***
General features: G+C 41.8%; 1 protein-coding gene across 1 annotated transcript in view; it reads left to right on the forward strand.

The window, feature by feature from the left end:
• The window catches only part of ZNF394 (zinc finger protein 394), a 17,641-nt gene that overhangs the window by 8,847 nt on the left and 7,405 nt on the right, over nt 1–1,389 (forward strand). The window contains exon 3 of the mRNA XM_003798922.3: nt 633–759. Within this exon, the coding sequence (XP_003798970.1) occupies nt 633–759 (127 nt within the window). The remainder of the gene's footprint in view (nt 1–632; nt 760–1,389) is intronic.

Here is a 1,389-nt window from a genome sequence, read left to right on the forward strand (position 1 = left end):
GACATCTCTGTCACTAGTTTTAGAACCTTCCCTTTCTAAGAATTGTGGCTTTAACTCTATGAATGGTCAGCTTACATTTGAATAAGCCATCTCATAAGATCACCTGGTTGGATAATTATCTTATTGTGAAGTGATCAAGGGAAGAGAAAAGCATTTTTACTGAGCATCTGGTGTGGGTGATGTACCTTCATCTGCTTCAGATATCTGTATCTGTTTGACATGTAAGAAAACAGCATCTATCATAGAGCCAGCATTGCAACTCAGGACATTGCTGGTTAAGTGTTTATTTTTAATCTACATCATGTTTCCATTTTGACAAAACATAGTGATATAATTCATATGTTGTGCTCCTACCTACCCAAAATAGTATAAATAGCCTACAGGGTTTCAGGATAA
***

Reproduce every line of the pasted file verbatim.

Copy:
General features: G+C 41.8%; 1 protein-coding gene across 1 annotated transcript in view; it reads left to right on the forward strand.

The window, feature by feature from the left end:
• The window catches only part of ZNF394 (zinc finger protein 394), a 17,641-nt gene that overhangs the window by 8,847 nt on the left and 7,405 nt on the right, over nt 1–1,389 (forward strand). The window contains exon 3 of the mRNA XM_003798922.3: nt 633–759. Within this exon, the coding sequence (XP_003798970.1) occupies nt 633–759 (127 nt within the window). The remainder of the gene's footprint in view (nt 1–632; nt 760–1,389) is intronic.

Here is a 1,389-nt window from a genome sequence, read left to right on the forward strand (position 1 = left end):
GACATCTCTGTCACTAGTTTTAGAACCTTCCCTTTCTAAGAATTGTGGCTTTAACTCTATGAATGGTCAGCTTACATTTGAATAAGCCATCTCATAAGATCACCTGGTTGGATAATTATCTTATTGTGAAGTGATCAAGGGAAGAGAAAAGCATTTTTACTGAGCATCTGGTGTGGGTGATGTACCTTCATCTGCTTCAGATATCTGTATCTGTTTGACATGTAAGAAAACAGCATCTATCATAGAGCCAGCATTGCAACTCAGGACATTGCTGGTTAAGTGTTTATTTTTAATCTACATCATGTTTCCATTTTGACAAAACATAGTGATATAATTCATATGTTGTGCTCCTACCTACCCAAAATAGTATAAATAGCCTACAGGGTTTCAGGATAA